At a meeting on Wednesday between U.S. President Joe Biden and his Russian counterpart Vladimir Putin, a commitment was not secured from Putin with regards to the renewal of the United Nations cross-border aid operation.
A senior administration official stated that at the meeting, the importance of the cross-border operation to engage in further cooperation on Syria with Russia was underlined. The U.S. official described the upcoming meeting at the Security Council as a test to see whether the United States and Russia could work together.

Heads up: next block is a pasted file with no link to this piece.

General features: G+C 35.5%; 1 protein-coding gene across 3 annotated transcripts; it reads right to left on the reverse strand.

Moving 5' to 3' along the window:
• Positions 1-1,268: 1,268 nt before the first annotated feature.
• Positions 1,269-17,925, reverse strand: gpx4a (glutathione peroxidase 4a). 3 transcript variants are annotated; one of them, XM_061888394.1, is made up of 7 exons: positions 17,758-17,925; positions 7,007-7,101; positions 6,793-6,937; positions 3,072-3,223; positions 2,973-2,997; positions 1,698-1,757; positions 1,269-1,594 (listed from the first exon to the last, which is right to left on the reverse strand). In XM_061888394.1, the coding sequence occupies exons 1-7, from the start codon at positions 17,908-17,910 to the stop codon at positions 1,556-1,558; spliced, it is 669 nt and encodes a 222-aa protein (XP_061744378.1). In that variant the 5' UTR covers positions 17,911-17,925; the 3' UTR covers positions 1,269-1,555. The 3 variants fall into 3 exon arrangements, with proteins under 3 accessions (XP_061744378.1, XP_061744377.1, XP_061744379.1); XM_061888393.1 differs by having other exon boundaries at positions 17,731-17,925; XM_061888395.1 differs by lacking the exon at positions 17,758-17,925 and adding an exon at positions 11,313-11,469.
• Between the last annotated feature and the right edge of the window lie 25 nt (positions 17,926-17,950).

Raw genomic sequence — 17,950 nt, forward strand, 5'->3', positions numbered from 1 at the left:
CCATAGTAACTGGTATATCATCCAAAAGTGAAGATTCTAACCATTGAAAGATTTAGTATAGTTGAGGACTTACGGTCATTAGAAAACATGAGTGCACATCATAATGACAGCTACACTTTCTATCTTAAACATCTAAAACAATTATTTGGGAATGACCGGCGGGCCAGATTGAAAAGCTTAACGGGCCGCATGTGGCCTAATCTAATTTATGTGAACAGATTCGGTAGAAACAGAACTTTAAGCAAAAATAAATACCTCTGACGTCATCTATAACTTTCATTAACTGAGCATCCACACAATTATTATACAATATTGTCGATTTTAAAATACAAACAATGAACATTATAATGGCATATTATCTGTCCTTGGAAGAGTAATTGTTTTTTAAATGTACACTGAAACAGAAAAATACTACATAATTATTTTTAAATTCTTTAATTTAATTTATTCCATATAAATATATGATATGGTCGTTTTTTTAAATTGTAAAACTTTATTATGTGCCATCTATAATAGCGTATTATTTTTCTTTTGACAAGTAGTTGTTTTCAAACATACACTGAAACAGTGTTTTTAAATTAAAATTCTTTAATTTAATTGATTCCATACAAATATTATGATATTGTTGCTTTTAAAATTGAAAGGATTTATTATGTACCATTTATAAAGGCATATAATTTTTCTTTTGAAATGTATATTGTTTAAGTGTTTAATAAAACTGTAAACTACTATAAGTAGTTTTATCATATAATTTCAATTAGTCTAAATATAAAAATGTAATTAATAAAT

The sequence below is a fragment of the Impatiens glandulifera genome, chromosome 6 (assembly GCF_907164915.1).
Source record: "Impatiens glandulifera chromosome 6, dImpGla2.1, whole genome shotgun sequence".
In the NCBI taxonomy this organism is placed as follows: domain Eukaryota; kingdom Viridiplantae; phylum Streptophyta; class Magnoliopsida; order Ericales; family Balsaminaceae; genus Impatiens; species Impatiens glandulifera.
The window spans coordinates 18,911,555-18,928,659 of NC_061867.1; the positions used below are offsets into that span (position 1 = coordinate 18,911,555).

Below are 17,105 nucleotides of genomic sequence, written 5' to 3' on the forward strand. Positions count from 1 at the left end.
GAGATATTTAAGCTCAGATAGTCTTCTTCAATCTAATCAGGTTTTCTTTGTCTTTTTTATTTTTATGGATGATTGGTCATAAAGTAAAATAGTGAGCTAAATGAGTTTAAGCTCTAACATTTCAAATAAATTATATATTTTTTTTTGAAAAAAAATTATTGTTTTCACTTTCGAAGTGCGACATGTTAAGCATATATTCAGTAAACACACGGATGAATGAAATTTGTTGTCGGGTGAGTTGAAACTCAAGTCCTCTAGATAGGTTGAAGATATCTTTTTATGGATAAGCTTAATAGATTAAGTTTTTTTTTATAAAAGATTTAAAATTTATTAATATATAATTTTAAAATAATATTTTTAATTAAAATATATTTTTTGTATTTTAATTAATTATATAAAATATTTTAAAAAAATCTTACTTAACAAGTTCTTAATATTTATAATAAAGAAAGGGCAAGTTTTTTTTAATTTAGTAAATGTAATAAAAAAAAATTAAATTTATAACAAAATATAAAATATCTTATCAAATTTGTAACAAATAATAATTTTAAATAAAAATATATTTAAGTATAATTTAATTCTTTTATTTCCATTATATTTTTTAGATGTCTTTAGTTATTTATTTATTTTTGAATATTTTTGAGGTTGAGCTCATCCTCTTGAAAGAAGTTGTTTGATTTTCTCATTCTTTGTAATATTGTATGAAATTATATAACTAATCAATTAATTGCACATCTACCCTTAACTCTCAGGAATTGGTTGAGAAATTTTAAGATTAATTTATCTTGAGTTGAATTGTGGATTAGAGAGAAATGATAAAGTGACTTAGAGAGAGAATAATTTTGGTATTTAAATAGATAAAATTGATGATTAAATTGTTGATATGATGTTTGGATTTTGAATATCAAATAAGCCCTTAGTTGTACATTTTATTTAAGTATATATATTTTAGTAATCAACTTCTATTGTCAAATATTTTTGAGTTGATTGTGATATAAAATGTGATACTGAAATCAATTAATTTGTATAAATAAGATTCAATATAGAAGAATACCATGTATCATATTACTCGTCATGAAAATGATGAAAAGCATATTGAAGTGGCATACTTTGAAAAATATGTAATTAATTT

The status of the last border crossing designated for cross-border operations, Bab el-Hawa, will be re-evaluated on July 10. Washington and several other members of the Security Council are seeking to expand the operation. The U.S. Ambassador to the United Nations, Linda Thomas-Greenfield, said the matter was a life-or-death vote.
The renewal of the mandate for the operation requires nine votes in favor and no veto from any of the permanent members of the Council: Russia, China, the United States, the UK, and France. In the past years, arguments surfaced over how to approach the issue of Syria. In total, Russia has vetoed 16 resolutions related to Syria, with the backing of China in some instances.